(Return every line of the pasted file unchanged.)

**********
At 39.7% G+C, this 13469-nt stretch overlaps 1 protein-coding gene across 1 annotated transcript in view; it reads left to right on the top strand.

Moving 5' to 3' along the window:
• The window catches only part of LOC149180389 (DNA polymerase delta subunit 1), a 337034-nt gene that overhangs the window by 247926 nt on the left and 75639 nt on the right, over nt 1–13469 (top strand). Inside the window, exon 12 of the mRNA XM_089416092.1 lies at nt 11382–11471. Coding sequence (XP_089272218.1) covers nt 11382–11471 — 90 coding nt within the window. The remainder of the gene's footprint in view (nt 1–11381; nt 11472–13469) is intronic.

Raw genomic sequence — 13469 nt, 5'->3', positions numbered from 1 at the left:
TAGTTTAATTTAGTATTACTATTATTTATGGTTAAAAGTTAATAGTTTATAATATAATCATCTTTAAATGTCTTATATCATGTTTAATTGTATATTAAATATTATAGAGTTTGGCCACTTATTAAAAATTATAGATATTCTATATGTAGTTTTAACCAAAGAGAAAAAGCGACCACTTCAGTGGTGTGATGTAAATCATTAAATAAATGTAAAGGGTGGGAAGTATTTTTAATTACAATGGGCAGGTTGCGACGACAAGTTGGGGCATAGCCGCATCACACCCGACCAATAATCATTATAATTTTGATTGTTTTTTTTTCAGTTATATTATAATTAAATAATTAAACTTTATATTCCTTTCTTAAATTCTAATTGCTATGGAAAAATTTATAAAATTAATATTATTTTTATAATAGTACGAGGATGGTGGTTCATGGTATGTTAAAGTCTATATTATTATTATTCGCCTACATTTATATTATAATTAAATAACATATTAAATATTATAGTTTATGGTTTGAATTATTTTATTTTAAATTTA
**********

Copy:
At 39.7% G+C, this 13469-nt stretch overlaps 1 protein-coding gene across 1 annotated transcript in view; it reads left to right on the top strand.

Moving 5' to 3' along the window:
• The window catches only part of LOC149180389 (DNA polymerase delta subunit 1), a 337034-nt gene that overhangs the window by 247926 nt on the left and 75639 nt on the right, over nt 1–13469 (top strand). Inside the window, exon 12 of the mRNA XM_089416092.1 lies at nt 11382–11471. Coding sequence (XP_089272218.1) covers nt 11382–11471 — 90 coding nt within the window. The remainder of the gene's footprint in view (nt 1–11381; nt 11472–13469) is intronic.

Raw genomic sequence — 13469 nt, 5'->3', positions numbered from 1 at the left:
TAGTTTAATTTAGTATTACTATTATTTATGGTTAAAAGTTAATAGTTTATAATATAATCATCTTTAAATGTCTTATATCATGTTTAATTGTATATTAAATATTATAGAGTTTGGCCACTTATTAAAAATTATAGATATTCTATATGTAGTTTTAACCAAAGAGAAAAAGCGACCACTTCAGTGGTGTGATGTAAATCATTAAATAAATGTAAAGGGTGGGAAGTATTTTTAATTACAATGGGCAGGTTGCGACGACAAGTTGGGGCATAGCCGCATCACACCCGACCAATAATCATTATAATTTTGATTGTTTTTTTTTCAGTTATATTATAATTAAATAATTAAACTTTATATTCCTTTCTTAAATTCTAATTGCTATGGAAAAATTTATAAAATTAATATTATTTTTATAATAGTACGAGGATGGTGGTTCATGGTATGTTAAAGTCTATATTATTATTATTCGCCTACATTTATATTATAATTAAATAACATATTAAATATTATAGTTTATGGTTTGAATTATTTTATTTTAAATTTA